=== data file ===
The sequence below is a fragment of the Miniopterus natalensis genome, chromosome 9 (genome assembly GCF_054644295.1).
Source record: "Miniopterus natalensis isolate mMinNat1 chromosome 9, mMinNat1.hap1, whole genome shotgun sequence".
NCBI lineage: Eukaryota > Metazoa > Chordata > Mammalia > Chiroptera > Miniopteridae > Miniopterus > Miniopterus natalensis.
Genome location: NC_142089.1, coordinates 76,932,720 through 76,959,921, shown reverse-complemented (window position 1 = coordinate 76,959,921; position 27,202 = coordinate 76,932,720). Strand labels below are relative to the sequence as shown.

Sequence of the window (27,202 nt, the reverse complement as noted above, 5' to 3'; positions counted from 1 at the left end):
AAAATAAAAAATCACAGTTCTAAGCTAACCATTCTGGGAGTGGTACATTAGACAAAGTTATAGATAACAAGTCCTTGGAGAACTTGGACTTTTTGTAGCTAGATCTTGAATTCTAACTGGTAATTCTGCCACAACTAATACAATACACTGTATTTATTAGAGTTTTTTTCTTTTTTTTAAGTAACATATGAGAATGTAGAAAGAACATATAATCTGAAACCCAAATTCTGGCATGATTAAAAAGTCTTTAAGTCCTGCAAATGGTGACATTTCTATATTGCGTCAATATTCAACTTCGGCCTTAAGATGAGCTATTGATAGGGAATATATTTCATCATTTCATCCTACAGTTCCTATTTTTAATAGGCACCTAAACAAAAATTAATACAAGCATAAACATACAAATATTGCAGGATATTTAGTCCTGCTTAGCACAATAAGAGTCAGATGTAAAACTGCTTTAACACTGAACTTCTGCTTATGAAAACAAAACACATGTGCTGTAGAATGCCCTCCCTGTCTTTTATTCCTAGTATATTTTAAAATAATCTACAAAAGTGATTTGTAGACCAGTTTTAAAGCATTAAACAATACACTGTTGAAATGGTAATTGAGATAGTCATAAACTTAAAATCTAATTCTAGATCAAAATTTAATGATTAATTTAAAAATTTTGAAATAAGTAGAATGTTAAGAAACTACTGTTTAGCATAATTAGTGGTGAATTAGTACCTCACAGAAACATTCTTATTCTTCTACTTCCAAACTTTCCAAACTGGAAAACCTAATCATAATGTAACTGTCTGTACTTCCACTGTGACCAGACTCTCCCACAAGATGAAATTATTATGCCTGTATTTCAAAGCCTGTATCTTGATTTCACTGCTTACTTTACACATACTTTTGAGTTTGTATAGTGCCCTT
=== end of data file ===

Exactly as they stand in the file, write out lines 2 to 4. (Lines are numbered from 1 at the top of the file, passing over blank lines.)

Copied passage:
Source record: "Miniopterus natalensis isolate mMinNat1 chromosome 9, mMinNat1.hap1, whole genome shotgun sequence".
NCBI lineage: Eukaryota > Metazoa > Chordata > Mammalia > Chiroptera > Miniopteridae > Miniopterus > Miniopterus natalensis.
Genome location: NC_142089.1, coordinates 76,932,720 through 76,959,921, shown reverse-complemented (window position 1 = coordinate 76,959,921; position 27,202 = coordinate 76,932,720). Strand labels below are relative to the sequence as shown.